Frederick Wiseman’s City Hall

Boston Mayor Marty Walsh in Frederick Wiseman’s City Hall (2020)

This year’s election is already well underway. Americans are voting right now, and anyone in need of a reminder that there’s more at stake than the White House might want to clear four and a half hours for Frederick Wiseman’s City Hall. It’s streaming nationwide through tomorrow as part of the New York Film Festival’s Main Slate and will close this year’s GlobeDocs on October 11 before opening in the Coolidge Corner Theatre’s virtual screening room on November 6. “Reading between the lines,” writes Keith Uhlich at Slant, “City Hall is an affirmation of the down-ballot bodies that test-run policies that may eventually be implemented at the highest levels of power. But it’s also healthily skeptical toward these same politicos and their processes.”

Those familiar with any of the nearly fifty features the ninety-year-old documentarian has made since his groundbreaking Titicut Follies in 1967 will know not to expect interviews, talking heads, narration, or explanatory intertitles. Wiseman excels at observation and eavesdropping, and while the building that houses Boston’s municipal government may be the center of gravity in City Hall, Wiseman and his cinematographer John Davey also explore the streets to take measure of the effects of the decisions made there. “Politicians have made careers out of preaching that government is the problem,” writes Sean Burns for WBUR, “and right now it’s easier than ever to succumb to a ‘throw the bums out’ nihilism, but Wiseman wants us to reflect on all the essential roles that public institutions play in our daily lives. It’s the movie’s view that cities have certain responsibilities to their citizens and that this is necessary and noble work, even when it inevitably falls short.”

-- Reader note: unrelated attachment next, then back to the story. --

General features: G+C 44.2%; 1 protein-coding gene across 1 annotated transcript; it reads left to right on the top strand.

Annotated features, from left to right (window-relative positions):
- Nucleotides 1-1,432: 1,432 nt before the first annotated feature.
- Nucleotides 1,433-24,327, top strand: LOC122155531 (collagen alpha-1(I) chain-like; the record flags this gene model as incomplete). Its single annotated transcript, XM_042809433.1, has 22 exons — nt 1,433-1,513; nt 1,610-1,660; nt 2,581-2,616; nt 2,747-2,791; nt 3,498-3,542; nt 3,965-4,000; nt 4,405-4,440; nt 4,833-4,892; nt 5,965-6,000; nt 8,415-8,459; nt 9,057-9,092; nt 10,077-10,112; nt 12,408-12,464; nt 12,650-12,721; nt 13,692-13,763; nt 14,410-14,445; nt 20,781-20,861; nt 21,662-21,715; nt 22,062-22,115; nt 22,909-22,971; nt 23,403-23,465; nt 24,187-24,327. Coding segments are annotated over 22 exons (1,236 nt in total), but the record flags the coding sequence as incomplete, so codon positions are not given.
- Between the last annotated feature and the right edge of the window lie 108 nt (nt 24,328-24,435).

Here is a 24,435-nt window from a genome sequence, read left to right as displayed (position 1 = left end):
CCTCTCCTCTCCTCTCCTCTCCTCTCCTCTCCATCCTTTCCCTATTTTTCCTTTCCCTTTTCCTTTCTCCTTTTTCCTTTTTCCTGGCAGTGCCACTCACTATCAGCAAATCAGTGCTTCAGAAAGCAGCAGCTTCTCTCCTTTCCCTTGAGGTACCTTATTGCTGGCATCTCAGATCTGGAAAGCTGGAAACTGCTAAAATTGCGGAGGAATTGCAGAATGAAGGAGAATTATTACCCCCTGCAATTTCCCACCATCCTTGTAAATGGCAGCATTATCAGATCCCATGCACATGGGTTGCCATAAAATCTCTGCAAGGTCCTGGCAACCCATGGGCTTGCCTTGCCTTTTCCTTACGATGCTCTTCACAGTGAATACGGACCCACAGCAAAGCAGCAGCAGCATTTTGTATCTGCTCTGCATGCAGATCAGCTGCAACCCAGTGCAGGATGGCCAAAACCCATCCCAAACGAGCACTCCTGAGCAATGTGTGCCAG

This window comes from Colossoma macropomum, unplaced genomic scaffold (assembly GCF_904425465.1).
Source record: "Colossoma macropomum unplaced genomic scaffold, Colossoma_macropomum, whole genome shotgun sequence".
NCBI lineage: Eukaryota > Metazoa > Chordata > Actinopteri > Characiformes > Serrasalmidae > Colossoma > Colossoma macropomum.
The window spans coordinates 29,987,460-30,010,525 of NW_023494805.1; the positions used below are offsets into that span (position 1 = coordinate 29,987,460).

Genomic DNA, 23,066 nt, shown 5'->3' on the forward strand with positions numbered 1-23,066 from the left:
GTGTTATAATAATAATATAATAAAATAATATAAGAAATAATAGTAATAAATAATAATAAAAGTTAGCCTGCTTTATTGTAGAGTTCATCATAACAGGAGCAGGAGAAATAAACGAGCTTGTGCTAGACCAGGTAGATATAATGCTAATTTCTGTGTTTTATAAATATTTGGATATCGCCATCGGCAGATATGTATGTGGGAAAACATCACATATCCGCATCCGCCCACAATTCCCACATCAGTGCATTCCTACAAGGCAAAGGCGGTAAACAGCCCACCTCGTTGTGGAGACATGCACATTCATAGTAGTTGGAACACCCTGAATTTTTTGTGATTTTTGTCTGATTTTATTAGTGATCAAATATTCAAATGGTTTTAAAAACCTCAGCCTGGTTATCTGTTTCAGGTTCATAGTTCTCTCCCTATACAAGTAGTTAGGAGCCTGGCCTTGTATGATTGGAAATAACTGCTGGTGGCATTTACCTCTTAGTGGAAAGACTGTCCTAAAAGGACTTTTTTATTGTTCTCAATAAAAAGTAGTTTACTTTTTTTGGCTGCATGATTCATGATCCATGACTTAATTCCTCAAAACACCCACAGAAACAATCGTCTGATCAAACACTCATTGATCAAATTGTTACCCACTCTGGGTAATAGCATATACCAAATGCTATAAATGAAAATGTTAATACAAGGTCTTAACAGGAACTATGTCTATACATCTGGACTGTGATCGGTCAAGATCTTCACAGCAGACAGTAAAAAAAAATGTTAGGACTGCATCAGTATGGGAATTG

Wiseman’s films explore the interpersonal dynamics that either foster a community or render it dysfunctional. In City Hall, what Burns calls “the grunt work of good governance” involves a whole lot of meetings. “Whether confronting homelessness or drug addiction,” writes the New Yorker’s Richard Brody, ”building inspection or income disparity or the mental health of veterans, accessibility for the disabled or inequities in the allotment of contracts, traffic management or the organization of a victory parade for the Boston Red Sox or (in the movie’s most extended and most stirring sequence) a public debate over the location of a cannabis center, government—which is to say, skilled and caring public officials and professional administrators—confronts problems that it can’t avoid and that only it can solve.”

What sets City Hall apart from Wiseman’s other work is “its character-driven nature, allowing a clear protagonist—a hero, even—to emerge from its many diffuse scenes of everyday life across a broad social and professional spectrum,” writes Guy Lodge in Variety. Boston Mayor Marty Walsh is “effectively presented as the anti-Trump: a decent, unassuming man of working-class origin—the son of Irish immigrants—less preoccupied with his political status than the public obligations that come with it.” In the Boston Globe, Ty Burr argues that City Hall “shows how a mayor can serve as a city’s symbolic conscience and embodiment of its ideals. To outsiders, the movie’s Martin J. Walsh may even seem a heroic figure (as opposed to ‘our Mahty’)—a self-effacing and inclusive progressive who can speak to his own struggles and connect them with those of his listeners. The man has the common touch and an ability to make a stem-winder sound like it’s coming from the heart. Which maybe it is.”

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